In comparison a recently published report in the Journal Marine Policy new data on the global mortality rate of sharks and the impact of the shark finning industry has come to light. It suggests that between 63 & 273 million sharks were killed in 2010 alone. Just read that again. 273 MILLION a year. That’s 31, 164 an hour! Every single day. Or 519 a minute. Given the fact that most reproduce very slowly and cannot keep up with the rate at which we are destroying is it logical to think that shark fin soup is going to remain available indefinitely?

Or will there come a point where there are simply no more sharks left? Think about it. Every time somebody orders a bowl of shark fin soup we are one step closer to ensuring the demise of a group of animals that has more than earned its right to exist on this planet, by trial, over the last 450 million years. All because of a dish that is more status symbol than nutrition or taste.

Sharks may not appeal to all of us but as divers and marine advocates can we really continue to turn a blind eye to this kind of slaughter? Food for thought.

Happy diving.

By Terry Nichols

Friday, December 28, 2012

Check Out Gigglin' Marlin's New Trimix System

We at Gigglin' Marlin are proud to announce the completion of our new state of the art Trimix Blending Fill System. This project required many years of planning and preparation, hundreds of hours to complete. At a value of nearly $80,000.00 it is the result of input from top gas blending diving experts and is the finest blending station of its kind in our great state of Texas. Here is a brief look into the creation of the system and how it works.

Gas Blending

There are basically three methods to blend gas for scuba. Partial Pressure Blending(Enriched Air Nitrtox-EANx), Continuous Gas Blending with a Nitrox Stick(also EANx), and Nitrogen Separating Membrane(De Nitrogenated Ait-DNAx) 

How It Works

Before any work could be done, we looked at what we wanted to achieve and the best options for it. Before the new system, we were partial pressure blending Nitrox. This means we would put a specific amount of 100% O2 into a tank then filled it with air. The resulting mix would be the desired Nitrox percentage for the diver. While this method works very well, and allowed EANx fills up to 100% for deco bottles, it is not the quickest or most efficient way to fill Nitrox. We decided that installing a Nitrox blending stick would allow even more versatility by allowing us to fill premixed Nitrox from large gas storage banks.  This not only allows divers to wait for their Nitrox fills, it becomes safer than injecting 100% oxygen through valves into cylinders.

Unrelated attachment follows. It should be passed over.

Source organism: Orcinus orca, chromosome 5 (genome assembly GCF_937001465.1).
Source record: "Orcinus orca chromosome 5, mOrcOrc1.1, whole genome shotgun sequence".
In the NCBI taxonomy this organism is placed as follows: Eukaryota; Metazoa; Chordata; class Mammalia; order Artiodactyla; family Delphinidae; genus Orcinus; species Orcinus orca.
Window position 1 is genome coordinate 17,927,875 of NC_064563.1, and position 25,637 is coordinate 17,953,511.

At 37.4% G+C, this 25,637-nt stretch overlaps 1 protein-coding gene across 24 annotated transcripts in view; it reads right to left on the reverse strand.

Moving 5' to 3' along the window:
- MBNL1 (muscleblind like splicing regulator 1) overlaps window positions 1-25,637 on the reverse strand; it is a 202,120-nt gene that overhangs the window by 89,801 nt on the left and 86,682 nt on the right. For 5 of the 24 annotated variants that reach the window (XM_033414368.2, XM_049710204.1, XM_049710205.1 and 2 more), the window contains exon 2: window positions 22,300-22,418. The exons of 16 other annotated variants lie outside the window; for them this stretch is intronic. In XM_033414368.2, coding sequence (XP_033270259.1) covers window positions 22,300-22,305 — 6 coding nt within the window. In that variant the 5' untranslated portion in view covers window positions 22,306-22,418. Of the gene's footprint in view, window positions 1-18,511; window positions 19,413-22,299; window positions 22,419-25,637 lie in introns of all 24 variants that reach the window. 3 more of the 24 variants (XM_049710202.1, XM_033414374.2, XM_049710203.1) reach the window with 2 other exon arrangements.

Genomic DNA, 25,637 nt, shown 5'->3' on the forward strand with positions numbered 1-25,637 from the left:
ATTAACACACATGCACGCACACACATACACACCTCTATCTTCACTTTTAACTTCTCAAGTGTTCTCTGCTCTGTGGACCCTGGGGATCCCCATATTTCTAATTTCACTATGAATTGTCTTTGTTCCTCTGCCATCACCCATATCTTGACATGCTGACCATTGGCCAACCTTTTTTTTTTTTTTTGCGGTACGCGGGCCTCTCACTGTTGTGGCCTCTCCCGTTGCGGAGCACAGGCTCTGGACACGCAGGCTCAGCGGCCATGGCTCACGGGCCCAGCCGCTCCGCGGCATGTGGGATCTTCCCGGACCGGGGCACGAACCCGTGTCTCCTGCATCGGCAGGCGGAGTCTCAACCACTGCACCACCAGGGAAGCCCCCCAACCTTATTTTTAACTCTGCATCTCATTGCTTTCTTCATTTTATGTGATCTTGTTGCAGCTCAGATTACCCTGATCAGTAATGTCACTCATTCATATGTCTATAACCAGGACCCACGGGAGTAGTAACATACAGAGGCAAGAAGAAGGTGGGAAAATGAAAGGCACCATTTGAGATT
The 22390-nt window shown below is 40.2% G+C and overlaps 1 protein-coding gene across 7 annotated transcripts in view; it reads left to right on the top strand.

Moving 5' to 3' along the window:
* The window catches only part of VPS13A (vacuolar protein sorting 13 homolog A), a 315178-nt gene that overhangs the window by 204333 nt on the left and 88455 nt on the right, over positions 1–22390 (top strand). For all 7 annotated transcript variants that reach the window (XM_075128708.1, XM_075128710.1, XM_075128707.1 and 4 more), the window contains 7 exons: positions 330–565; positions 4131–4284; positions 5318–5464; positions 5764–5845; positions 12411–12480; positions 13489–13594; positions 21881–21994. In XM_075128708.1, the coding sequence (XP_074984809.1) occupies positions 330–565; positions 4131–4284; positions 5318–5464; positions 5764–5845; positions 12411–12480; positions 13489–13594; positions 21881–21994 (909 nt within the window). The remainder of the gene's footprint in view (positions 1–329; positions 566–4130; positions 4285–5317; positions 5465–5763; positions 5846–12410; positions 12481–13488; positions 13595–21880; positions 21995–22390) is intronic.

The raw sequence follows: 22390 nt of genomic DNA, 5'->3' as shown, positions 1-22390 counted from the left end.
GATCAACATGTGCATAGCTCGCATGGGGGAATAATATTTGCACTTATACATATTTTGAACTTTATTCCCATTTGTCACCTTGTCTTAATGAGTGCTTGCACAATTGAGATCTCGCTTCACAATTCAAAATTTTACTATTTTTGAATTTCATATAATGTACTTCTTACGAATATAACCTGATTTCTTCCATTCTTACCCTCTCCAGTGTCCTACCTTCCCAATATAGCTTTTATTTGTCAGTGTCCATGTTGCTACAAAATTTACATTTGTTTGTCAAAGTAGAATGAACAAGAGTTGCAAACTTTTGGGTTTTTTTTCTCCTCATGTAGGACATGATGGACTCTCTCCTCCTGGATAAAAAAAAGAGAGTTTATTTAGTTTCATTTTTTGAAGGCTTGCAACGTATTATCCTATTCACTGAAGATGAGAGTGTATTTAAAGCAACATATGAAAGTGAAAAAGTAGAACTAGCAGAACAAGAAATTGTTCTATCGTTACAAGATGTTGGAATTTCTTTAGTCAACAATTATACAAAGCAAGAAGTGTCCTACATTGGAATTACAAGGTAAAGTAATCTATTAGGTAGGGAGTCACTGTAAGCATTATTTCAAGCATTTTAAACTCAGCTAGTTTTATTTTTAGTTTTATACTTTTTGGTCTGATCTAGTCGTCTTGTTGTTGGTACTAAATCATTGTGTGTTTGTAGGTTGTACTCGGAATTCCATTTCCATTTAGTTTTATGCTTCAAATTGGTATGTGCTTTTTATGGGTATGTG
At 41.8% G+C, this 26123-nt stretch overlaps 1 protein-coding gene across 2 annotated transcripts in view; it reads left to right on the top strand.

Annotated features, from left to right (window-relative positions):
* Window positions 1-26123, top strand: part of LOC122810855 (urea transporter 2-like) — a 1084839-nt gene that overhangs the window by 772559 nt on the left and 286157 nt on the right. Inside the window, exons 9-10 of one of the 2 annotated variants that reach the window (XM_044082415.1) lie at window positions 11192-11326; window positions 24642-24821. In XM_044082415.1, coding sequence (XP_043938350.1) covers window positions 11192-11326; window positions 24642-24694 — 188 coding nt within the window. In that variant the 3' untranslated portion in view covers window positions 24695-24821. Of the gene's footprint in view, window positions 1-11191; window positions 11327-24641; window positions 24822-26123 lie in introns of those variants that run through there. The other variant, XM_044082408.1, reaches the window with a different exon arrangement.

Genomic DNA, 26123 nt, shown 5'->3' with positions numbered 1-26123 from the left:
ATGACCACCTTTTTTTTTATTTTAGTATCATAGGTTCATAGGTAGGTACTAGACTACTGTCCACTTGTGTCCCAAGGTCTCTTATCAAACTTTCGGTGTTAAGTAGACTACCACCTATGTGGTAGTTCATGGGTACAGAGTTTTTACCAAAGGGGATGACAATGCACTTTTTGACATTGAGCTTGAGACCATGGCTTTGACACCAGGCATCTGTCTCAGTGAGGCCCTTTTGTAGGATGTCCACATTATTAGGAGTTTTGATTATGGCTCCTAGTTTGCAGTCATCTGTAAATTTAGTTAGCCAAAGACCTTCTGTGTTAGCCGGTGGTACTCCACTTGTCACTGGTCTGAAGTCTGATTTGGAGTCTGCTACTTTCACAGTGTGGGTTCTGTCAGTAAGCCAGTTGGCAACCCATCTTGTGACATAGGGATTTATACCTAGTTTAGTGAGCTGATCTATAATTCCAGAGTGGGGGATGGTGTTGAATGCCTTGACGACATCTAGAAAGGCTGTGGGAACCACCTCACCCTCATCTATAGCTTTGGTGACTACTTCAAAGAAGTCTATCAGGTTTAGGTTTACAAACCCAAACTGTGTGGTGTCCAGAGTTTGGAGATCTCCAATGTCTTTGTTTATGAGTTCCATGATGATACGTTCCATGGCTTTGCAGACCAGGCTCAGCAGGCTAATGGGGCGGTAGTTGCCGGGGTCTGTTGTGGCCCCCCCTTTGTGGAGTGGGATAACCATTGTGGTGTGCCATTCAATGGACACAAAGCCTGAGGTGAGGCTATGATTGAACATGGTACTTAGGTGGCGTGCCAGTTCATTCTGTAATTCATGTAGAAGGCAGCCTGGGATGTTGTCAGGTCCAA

By installing a Nitrox stick placed at the air intake on our compressor, air is sucked into the top of the stick 100% O2 is introduced. The Nitrox stick has a series of scaffolds inside that then forces the air and O2 to mix together creating blended Nitrox. An oxygen analyzer is located at the bottom of the stick to ensure the correct percentage is being made. This Nitrox is then run through the compressor where it is sent to our storage bottle system until it is needed. We have multiple storage banks for 32% and 36% ready for you when you need it.
 System Creation

The first step in this process was obtaining a Nitrox Stick while this sounds easy it is difficult to find a quality Nitrox stick that accurately blends the gases. Once we obtained the Nitrox stick we began running 100% oxygen gas rated piping to our compressor. Since the fill panel and compressor are not in the same room it was quite tricky in planning out the system. 

Because this long run of PVC could over time potentially create a strain on our compressor we knew that it could not be used all the time when we were filling air storage and tanks. In order to remedy this we created an additional air PVC intake. Both Nitrox and air intakes run into a Y-valve that then goes to the compressor. Because air cannot be added at the Y-valve we had to install a gate valves that could block the air intake when we were filling Nitrox. Once this was all done it was just a matter of plumbing in our new Nitrox storage bottles and running them to our fill panel. 

The piece that makes our new system truly awesome in our new 100% Oxygen clean Haskel pump. The Haskel is able to suck air out of bottles so that no helium or oxygen is ever wasted. By plumbing our Nitrox and Helium lines through the Haskel we ensure that all the gas we have could be used.


The filling process has been simplified by the fact that each storage bottle holds a different percentage of O2 so that we can fill Nitrox tanks directly. To fill Trimix we began by filling with Helium first and then add the determined amount of Oxygen and Air to the mix. With the addition of our new Analytical Industrial Inc. Trimix analyzer we can guarantee accurate percentages in all our Nitrox and Trimix fills.

Come by the shop and check out our new system. While you are here why not sign up for Nitrox or Trimix Specialties, or become a gas blender so that you can enjoy this new system and all the benefits it offers. Your first Nitrox fill is free with the purchase of a Nitrox Specialty! We look forward to seeing you in the water soon!